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Should You Worry About Currency Exchange International, Corp.'s (TSE:CXI) CEO Salary Level?

Simply Wall St

Randolph Pinna became the CEO of Currency Exchange International, Corp. (TSE:CXI) in 2007. This report will, first, examine the CEO compensation levels in comparison to CEO compensation at companies of similar size. After that, we will consider the growth in the business. And finally we will reflect on how common stockholders have fared in the last few years, as a secondary measure of performance. The aim of all this is to consider the appropriateness of CEO pay levels.

Check out our latest analysis for Currency Exchange International

How Does Randolph Pinna's Compensation Compare With Similar Sized Companies?

According to our data, Currency Exchange International, Corp. has a market capitalization of CA$122m, and pays its CEO total annual compensation worth US$603k. (This number is for the twelve months until October 2018). We think total compensation is more important but we note that the CEO salary is lower, at US$300k. We examined a group of similar sized companies, with market capitalizations of below US$200m. The median CEO total compensation in that group is US$108k.

As you can see, Randolph Pinna is paid more than the median CEO pay at companies of a similar size, in the same market. However, this does not necessarily mean Currency Exchange International, Corp. is paying too much. We can better assess whether the pay is overly generous by looking into the underlying business performance.

The graphic below shows how CEO compensation at Currency Exchange International has changed from year to year.

TSX:CXI CEO Compensation, August 28th 2019

Is Currency Exchange International, Corp. Growing?

Currency Exchange International, Corp. saw earnings per share stay pretty flat over the last three years, albeit with a slight positive trend. Its revenue is up 8.8% over last year.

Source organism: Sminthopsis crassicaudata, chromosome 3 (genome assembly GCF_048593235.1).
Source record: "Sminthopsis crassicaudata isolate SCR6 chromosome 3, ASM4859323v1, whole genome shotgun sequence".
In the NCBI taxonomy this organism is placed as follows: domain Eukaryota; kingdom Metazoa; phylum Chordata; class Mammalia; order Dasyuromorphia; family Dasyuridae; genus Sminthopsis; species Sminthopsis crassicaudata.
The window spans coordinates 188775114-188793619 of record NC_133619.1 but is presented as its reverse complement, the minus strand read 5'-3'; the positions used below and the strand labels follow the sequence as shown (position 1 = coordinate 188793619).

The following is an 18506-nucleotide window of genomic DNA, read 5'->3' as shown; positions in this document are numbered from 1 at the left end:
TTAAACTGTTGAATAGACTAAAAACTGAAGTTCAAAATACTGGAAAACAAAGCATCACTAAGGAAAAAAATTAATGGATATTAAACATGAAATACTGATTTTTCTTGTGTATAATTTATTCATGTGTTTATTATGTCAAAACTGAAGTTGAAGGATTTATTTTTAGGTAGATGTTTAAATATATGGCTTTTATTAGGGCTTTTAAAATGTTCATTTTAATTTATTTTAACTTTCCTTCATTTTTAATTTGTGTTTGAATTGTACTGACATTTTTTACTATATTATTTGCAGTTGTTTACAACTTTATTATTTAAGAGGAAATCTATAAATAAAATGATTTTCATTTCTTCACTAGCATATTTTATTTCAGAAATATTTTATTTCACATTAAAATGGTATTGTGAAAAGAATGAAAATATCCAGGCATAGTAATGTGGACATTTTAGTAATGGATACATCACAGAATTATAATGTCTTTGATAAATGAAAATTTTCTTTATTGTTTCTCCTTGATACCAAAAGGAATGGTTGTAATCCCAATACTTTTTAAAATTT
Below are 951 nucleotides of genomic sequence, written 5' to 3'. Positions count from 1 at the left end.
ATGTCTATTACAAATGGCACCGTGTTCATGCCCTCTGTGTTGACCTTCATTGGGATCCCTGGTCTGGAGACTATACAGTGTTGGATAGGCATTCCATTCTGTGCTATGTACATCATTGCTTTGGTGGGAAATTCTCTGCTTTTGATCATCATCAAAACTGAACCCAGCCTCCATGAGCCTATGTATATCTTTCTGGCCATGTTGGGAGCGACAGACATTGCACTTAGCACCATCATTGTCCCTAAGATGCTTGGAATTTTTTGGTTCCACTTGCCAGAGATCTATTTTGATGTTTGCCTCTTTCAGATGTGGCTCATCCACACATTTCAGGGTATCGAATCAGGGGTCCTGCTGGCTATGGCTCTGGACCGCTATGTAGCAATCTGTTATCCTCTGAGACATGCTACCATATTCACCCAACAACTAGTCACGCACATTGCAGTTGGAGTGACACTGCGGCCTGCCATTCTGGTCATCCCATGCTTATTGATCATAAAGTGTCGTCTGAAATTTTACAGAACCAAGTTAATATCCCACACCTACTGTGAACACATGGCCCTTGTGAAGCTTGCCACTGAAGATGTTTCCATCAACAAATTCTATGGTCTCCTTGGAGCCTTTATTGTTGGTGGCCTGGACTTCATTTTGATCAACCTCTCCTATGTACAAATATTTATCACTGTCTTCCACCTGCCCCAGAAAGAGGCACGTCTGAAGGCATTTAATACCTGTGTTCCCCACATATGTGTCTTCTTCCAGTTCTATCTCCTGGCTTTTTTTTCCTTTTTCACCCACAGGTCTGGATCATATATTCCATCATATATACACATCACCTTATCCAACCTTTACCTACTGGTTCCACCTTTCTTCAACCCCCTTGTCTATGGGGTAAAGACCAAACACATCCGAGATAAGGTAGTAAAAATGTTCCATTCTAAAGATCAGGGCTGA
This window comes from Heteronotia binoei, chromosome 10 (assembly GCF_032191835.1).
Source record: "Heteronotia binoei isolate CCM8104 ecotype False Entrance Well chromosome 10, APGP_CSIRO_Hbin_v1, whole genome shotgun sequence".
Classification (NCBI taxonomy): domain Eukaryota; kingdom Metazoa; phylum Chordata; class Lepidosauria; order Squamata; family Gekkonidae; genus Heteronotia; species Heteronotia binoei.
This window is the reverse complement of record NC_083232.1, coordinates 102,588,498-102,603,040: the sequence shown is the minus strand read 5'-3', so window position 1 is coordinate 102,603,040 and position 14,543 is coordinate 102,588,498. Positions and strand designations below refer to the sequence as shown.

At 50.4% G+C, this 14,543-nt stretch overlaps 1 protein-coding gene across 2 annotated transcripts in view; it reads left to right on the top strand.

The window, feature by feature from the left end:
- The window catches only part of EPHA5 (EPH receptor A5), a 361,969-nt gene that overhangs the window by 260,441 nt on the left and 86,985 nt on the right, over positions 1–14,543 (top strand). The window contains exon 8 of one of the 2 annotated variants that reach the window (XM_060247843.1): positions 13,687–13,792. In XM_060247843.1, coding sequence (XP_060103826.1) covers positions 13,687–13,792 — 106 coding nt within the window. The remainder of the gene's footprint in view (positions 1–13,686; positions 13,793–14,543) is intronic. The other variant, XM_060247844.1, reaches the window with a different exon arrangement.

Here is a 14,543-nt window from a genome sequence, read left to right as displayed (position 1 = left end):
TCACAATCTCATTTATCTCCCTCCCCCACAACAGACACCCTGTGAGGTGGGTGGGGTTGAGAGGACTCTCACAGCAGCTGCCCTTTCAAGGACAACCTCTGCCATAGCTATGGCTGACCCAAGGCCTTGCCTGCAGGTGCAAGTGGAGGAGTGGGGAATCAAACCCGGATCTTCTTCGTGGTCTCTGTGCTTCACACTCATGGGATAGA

I'd prefer higher revenue growth, but I'm happy with the modest EPS growth. So there are some positives here, but not enough to earn high praise. You might want to check this free visual report on analyst forecasts for future earnings.

Has Currency Exchange International, Corp. Been A Good Investment?

With a three year total loss of 28%, Currency Exchange International, Corp. would certainly have some dissatisfied shareholders. So shareholders would probably think the company shouldn't be too generous with CEO compensation.

In Summary...

We compared the total CEO remuneration paid by Currency Exchange International, Corp., and compared it to remuneration at a group of similar sized companies. Our data suggests that it pays above the median CEO pay within that group.

The growth in the business has been uninspiring, but the shareholder returns have arguably been worse, over the last three years. Shareholders may wish to consider further research. Although we don't think the CEO pay is too high, it is probably more on the generous side of things. Whatever your view on compensation, you might want to check if insiders are buying or selling Currency Exchange International shares (free trial).

If you want to buy a stock that is better than Currency Exchange International, this free list of high return, low debt companies is a great place to look.

We aim to bring you long-term focused research analysis driven by fundamental data. Note that our analysis may not factor in the latest price-sensitive company announcements or qualitative material.

If you spot an error that warrants correction, please contact the editor at editorial-team@simplywallst.com. This article by Simply Wall St is general in nature. It does not constitute a recommendation to buy or sell any stock, and does not take account of your objectives, or your financial situation. Simply Wall St has no position in the stocks mentioned. Thank you for reading.